KT: If Slayer hadn't covered 'Mr. Freeze', it likely would not have happened. I was fairly broke at the time, and the advance money from that allowed me to purchase a strong enough workstation to learn the software, make the reel, and get the gig. I wanted to work at Foundation Imaging, the place that pioneered CGI on television with Babylon 5. I put that place in my sights and was hired 6 months later. By that time Babylon 5 had gone to Netter Digital, and Foundation Imaging was doing shows like Star Trek: Voyager, some DS9 stuff and various kid vid shows. Since I was green, I went into the kid vid section until Voyager became short handed on a gargantuan Borg-centric episode. Then it all started to flow. There's likely an IMDB page that has some stuff listed. I doubt it's a complete list after 18 years, but you'll get the idea if you see it. 
It's weird, but I did manage to achieve both things I really wanted to do: be in a band I liked, and do VFX. I keep feeling like I'm getting away with something. 

MPAP: You have been nominated for Emmys 5 times and took home two. One for Outstanding Special Visual Effects for a Series Battlestar Galactica in 2004. The other for Outstanding Special Visual Effects for a Series Firefly in 2002.  

KT: As of now it's actually eight nominations and two wins. We picked up a lot of attention for Galactica. Firefly, Caprica and Defiance are in there in the list too. Visual Effects Society recognition as well. No one was more surprised than me as to how it has turned out. Firefly and BSG were great experiences. The last BSG thing I did was Blood and Chrome from 2012. That was a massive amount of work, ungodly large but we got it done in 10 months for a measly 2.5 million. That seems like a lot of dough when it's in a suitcase, but it's a drop in the bucket for a show with something like 1300 visual effects shots. I love slinging the camera around and thinking up crazy shit. My job usually centers around blocking out the shots, plotting the action. I'm on another space epic series now, but it doesn't debut for a few months. The NDA prevents naming it, but fans are smart. They'll figure it out. 

MPAP: The Emmy's what was that like? Were you there to accept your awards?
KT: It was surreal. And yes, I was there. The first time at the Emmy event, we won for Firefly. We beat Star Trek, who up until then had been the tallest hog in the trough. I got to meet James Cameron, who had seen the show. After that, I got blind-ass smashed.  Last time I was there was for the Defiance pilot in, I think, 2013. With Game of Thrones currently ruling the roost, we'll all have to wait until their run is over before the game gets hot again. Nature of the beast. For some reason, the Emmy even has the worst bourbon at the bar. Jim Beam. Good God. Unpalatable swill. But, the whole shebang it's a hell of an experience....plus you finally get to meet everyone that works on all the other projects. Lots of shop talking. Cigars. Booze. And they send a car for you, so you have zero chance of killing yourself or others on the freeway.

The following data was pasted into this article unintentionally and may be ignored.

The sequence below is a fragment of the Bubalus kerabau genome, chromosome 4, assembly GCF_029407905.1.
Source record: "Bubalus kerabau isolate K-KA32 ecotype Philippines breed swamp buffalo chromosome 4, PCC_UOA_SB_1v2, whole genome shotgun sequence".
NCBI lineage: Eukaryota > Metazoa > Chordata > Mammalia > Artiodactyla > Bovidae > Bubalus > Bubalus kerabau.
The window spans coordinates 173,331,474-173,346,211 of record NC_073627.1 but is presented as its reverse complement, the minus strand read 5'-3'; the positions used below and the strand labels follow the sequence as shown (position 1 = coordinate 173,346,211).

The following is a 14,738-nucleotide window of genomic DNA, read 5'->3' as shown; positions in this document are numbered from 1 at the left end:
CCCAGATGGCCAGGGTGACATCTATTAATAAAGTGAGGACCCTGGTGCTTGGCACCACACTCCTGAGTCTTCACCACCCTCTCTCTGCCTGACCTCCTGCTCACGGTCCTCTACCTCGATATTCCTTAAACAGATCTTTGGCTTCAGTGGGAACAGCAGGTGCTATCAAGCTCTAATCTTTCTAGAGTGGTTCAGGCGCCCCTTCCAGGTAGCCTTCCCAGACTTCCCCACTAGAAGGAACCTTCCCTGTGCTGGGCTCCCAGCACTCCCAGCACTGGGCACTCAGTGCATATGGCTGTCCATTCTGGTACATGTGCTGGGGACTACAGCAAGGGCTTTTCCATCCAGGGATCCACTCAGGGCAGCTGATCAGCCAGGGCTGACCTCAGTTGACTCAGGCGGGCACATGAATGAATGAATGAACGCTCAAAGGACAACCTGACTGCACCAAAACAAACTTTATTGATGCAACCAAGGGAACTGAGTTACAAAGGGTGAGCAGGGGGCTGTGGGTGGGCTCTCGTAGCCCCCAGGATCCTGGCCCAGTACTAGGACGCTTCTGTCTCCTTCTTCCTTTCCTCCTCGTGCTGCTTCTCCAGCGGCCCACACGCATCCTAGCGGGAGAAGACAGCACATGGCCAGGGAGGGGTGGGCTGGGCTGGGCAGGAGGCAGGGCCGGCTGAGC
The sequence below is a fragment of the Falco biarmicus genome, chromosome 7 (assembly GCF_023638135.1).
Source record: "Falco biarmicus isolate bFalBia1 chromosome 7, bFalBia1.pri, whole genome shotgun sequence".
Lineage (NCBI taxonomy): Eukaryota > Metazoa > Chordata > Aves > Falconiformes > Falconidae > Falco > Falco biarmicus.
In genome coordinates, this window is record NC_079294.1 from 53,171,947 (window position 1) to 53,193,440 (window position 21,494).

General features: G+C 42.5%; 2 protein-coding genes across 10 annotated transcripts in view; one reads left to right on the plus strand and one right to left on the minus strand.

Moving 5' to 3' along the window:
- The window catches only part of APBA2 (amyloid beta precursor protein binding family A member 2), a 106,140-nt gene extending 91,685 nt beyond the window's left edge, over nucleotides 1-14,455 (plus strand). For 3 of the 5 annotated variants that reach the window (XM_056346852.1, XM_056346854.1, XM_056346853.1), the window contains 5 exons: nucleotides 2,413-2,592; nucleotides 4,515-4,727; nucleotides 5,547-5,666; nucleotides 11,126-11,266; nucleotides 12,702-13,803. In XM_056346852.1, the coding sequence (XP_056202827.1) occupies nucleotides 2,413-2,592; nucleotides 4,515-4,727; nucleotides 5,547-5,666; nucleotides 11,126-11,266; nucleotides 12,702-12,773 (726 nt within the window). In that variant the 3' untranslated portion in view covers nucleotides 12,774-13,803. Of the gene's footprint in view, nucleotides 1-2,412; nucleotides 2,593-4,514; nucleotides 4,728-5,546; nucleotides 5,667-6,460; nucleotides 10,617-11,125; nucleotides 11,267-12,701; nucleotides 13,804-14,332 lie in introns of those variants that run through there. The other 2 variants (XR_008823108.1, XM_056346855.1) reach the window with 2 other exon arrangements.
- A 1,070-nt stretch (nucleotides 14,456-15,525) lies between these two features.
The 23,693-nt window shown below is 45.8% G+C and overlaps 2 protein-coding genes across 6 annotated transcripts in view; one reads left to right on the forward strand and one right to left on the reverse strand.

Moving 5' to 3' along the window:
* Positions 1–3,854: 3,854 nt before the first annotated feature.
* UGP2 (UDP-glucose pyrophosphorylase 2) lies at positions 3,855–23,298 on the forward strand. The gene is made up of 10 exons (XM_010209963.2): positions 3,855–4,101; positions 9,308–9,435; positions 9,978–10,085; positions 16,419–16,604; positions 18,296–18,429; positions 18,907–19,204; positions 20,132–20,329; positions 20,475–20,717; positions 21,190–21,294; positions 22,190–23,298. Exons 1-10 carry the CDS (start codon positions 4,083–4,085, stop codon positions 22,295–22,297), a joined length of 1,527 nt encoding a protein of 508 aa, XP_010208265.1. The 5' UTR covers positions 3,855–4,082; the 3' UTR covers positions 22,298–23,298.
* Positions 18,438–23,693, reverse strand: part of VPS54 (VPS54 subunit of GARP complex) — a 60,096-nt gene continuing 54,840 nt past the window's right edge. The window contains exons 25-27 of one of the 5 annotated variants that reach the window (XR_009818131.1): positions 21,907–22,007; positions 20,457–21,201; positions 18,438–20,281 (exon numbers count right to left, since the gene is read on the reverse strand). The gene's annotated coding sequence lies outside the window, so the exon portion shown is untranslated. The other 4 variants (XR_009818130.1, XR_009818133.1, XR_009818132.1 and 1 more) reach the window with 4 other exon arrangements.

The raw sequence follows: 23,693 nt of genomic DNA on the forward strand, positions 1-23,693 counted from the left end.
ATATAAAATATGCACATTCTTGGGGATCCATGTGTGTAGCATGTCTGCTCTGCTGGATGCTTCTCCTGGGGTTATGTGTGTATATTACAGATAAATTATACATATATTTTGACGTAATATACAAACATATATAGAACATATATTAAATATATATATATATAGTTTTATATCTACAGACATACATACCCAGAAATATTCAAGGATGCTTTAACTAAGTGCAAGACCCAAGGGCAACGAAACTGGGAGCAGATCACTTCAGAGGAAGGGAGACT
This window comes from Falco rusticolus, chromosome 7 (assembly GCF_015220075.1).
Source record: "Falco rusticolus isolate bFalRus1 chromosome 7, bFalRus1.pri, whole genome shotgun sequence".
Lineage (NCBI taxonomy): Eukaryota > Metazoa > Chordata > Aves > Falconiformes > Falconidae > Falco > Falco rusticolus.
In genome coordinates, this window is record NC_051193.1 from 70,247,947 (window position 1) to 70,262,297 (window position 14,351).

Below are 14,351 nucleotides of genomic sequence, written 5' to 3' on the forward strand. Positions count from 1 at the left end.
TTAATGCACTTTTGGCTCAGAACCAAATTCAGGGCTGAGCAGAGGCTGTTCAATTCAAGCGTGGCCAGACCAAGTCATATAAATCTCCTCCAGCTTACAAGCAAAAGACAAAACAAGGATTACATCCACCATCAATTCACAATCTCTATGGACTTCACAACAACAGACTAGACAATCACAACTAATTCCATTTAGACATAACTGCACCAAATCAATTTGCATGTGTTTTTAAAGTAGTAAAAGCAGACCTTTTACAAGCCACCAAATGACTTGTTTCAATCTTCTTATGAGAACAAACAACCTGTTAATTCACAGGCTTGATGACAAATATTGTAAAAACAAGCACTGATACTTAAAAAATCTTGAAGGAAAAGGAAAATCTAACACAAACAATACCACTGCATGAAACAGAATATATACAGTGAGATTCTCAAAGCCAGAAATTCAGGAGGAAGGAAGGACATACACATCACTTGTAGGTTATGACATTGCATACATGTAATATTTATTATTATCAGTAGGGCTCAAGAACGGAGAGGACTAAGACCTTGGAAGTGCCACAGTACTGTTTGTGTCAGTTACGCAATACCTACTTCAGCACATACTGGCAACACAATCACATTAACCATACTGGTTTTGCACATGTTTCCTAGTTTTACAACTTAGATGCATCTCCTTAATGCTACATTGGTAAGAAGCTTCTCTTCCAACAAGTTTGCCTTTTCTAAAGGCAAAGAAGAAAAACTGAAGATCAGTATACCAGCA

MPAP: Back then did anyone rubbing shoulders with you in that industry know you were once in a band called Dr. Know that sang a pretty graphic song about fist fucking someone? 

KT: Visual Effects people – aside from high end supervisors, I gather - rarely shoulder rub with the famous. We're in the dark, cranking out cool shit. Just where we like it. 'Fist Fuck' seemed funny at the time. Innately I knew it was an error to put it on the record, but we were young and swept up in the humor. We retired it upon the death of El Duce. It's like a bad haircut and never really goes away. 

MPAP: When you got the band going again did you have to dust off your guitar and read the lyrics to your songs again?

KT: I actually just remembered most of the lyrics. There were, of course, gaps. I switched to Les Paul guitars and Mesa Engineering Amps, took the tuning down a step from 440 standard and off we went. My voice is lower low, and it just made everything sound so much more massive. 

MPAP: Is there anything you miss from the early days of your music career with Dr. Know?  

KT: We were utterly without responsibility. I recovered faster. I find the band experience much more fun these days. Unfortunately, we just don't get to do it enough, so when we do get to do it, it's pretty rewarding. 

MPAP: If you could go back to any part of Dr. Know’s history what would you want to change about it, if anything? 

KT: Management, real honest to God management wouldn't have been the worst idea back then. We were more or less entirely DYI. Eventually a couple of booking agents worked with us, which really really helped, but we never had management. We still do not have it to this day. I also would have double tracked the goddamn rhythm guitar on This Island Earth. That was stupid not to do that.